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20 September 2008 / April

Everything in the language

Maybe it was last year’s lack of a structured environment for the analysis of literature– i.e. English class– but recently I’ve found myself wanting to take notes on my own casual reading.  This usually involves decimating scrap paper into little slips to mark pages containing particularly eloquent, particularly funny, or particularly true passages.

But if I’d done that for Jhumpa Lahiri’s Unaccustomed Earth, I almost certainly would have found myself marking every single page.  Which rather defeats the purpose of marking them in the first place.

So I had to be a little more selective.  My first slip of paper, I find, comes 182 pages into the book, denoting a description of a grad student who has failed an oral examination for which he had prepared tirelessly.  Afterward, Lahiri writes:

Paul had walked home, the tie he’d bought for the occasion stuffed into his pocket, and for a week he had not left the house.  When he returned to campus, he was ten pounds thinner, and the department secretary asked him if he’d fallen in love.

If that doesn’t fill you with an unnameable sentiment somewhat akin to amusement and pity and sadness all mixed together, you should go to your designer and advise him to program such a reaction into your emotion module.  Because no authentic human could ignore such poignancy.

The odd thing about Lahiri’s writing is that it’s always about the same thing– Indian people in America– and it’s always about very ordinary things, and it always describes them in a very even-handed way, without ladening them with excessive profundity.  Reading it, you feel like you could write something very similar; there’s nothing unusual about it.  The odd thing about her writing is, there’s nothing odd about it.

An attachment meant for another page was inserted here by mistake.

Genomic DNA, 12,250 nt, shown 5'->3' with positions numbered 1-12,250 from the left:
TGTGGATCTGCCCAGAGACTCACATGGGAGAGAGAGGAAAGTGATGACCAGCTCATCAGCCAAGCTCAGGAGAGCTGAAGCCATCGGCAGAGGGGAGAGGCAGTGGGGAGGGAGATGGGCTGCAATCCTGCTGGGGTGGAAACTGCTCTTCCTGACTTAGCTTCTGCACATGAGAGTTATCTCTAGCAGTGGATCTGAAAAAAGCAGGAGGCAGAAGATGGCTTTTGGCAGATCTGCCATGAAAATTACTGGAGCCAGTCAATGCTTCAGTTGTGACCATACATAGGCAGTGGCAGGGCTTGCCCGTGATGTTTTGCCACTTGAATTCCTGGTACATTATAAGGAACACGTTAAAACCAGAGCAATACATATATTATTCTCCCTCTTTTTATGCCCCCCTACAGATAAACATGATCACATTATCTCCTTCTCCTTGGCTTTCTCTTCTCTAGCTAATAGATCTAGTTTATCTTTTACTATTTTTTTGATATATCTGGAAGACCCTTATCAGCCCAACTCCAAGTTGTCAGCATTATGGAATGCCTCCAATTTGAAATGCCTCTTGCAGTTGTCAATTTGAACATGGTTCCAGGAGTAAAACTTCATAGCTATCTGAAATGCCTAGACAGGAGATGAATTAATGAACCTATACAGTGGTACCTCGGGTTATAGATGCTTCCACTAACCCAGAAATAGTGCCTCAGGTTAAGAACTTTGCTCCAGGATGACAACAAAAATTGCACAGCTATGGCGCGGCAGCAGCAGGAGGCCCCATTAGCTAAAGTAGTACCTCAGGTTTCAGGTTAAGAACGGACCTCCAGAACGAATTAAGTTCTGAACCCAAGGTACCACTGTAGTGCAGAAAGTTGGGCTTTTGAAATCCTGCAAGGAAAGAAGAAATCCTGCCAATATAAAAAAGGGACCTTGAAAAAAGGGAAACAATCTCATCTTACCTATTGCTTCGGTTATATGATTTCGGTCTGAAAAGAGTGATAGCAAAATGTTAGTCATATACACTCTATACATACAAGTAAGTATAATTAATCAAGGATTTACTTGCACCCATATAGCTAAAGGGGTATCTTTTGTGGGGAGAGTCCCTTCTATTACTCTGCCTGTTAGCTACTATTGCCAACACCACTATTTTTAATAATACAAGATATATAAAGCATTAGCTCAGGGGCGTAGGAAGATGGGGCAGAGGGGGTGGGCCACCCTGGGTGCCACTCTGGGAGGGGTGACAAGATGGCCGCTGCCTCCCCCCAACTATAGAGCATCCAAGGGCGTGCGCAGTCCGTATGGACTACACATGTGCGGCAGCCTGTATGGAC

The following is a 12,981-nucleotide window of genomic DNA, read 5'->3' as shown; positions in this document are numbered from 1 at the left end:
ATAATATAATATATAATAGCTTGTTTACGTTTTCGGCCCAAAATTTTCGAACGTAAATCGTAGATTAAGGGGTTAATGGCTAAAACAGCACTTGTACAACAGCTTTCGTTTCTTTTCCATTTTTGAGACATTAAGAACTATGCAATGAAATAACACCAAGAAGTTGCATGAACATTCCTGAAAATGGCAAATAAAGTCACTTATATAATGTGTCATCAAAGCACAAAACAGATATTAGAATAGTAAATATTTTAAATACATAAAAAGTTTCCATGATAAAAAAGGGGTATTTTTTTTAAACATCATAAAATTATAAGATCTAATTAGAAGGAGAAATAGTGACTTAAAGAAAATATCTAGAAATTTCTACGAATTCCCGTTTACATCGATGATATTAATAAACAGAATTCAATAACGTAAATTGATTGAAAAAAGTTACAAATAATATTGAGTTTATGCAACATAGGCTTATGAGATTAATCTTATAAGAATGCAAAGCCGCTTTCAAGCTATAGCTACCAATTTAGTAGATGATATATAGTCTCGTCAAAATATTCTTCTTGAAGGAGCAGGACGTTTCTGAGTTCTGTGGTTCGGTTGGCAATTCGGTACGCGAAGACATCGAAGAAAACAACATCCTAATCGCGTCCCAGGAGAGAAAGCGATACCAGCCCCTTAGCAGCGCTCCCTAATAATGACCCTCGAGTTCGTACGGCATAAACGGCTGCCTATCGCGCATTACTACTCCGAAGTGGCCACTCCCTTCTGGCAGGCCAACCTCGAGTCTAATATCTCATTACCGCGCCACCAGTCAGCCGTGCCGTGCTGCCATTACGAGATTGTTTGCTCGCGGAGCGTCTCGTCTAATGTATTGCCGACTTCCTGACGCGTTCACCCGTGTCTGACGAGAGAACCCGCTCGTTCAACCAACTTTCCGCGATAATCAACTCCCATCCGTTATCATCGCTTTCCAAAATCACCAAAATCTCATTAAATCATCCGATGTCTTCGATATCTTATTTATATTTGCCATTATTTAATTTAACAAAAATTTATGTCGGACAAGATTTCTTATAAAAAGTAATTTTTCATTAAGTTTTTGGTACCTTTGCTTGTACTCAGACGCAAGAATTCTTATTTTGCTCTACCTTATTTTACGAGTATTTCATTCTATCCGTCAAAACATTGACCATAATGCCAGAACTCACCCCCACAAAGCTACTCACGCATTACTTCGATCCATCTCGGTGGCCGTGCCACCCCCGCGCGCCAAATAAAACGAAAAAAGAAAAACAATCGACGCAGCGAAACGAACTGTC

And yet, every word feels perfect, like it could not possibly be any other word.  Only a master could achieve such artistry.

The ordinary nature of the people in these stories means they had some noticeable effects on another ordinary person, namely myself.  Some days I find myself pausing mid-step to sip from my coffee cup or scratch my ear and suddenly I wonder who could be watching me, observing life as do the hyper-astute characters– or perhaps the hyper-astute narrator– of Lahiri.  It’s a little unnerving for someone unwilling to be the subject of attention from strangers.  But if ordinary people in these ordinary stories can meet childhood crushes completely by chance in Rome, who’s to say who may be standing on the Cornell campus watching me drink coffee?

To conclude in a way that precludes the need for both an actual transition and an actual conclusion, here are the two remaining notes I have from Unaccustomed Earth. I know vaguely what the first one is referring to, but necessity of its parenthetical addendum is utterly mystifying. The second one might lure you into reading this book if nothing else does.

-middle age must suck (for normal people)
-nothing in the events and everything in the language suggests suicide



Leave a Comment
  1. Stacy / Sep 21 2008 12:25 am

    JHUMPA LAHIRI IS MY FAVORITE AUTHOR EVER. How’s her latest novel? 😀

  2. April / Sep 21 2008 11:38 am

    Does she have a new novel also? I know she has a new book of short stories (the one I reviewed here), which is excellent.

  3. Kati / Sep 21 2008 6:47 pm

    I actually do that too (take notes on my own casual reading, I mean.) When I come by a particularly good or well-expressed passage, I usually mark it in the book itself ^^ and/or down on another piece of paper if I want to keep it with me.
    Aha. That Lahiri passage is stellar. Though I don’t feel quite the same way about her writing as you do. I think she’s very good, but there’s still something lacking…or maybe this was just my impression of The Namesake. I liked it, but I didn’t love it. I think I recall preferring the Mango Season.


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